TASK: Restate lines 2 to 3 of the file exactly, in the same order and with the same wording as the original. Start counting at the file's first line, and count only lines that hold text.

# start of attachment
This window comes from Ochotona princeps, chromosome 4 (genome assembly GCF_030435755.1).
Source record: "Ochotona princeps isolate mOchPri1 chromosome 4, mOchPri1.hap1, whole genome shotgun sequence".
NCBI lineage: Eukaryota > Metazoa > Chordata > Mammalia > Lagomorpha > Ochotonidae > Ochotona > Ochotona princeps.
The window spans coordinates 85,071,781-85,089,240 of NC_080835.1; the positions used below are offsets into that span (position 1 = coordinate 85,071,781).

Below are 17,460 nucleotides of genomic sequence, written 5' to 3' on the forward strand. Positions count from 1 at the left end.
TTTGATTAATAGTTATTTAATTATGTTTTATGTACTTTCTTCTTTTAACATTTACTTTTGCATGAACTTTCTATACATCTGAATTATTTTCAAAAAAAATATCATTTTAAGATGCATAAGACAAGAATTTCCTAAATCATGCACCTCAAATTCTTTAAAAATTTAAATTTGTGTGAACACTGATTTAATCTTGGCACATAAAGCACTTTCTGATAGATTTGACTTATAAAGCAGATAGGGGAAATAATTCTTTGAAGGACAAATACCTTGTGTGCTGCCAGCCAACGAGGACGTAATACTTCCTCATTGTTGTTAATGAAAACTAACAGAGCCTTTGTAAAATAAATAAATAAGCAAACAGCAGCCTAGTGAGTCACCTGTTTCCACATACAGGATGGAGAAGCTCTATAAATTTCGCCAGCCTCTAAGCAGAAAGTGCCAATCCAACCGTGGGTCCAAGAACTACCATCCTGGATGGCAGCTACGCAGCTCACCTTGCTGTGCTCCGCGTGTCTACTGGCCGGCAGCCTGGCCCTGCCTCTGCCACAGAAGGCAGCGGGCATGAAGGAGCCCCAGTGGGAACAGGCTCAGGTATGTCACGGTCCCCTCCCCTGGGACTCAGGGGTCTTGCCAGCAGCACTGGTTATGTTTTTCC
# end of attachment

Source record: "Ochotona princeps isolate mOchPri1 chromosome 4, mOchPri1.hap1, whole genome shotgun sequence".
NCBI lineage: Eukaryota > Metazoa > Chordata > Mammalia > Lagomorpha > Ochotonidae > Ochotona > Ochotona princeps.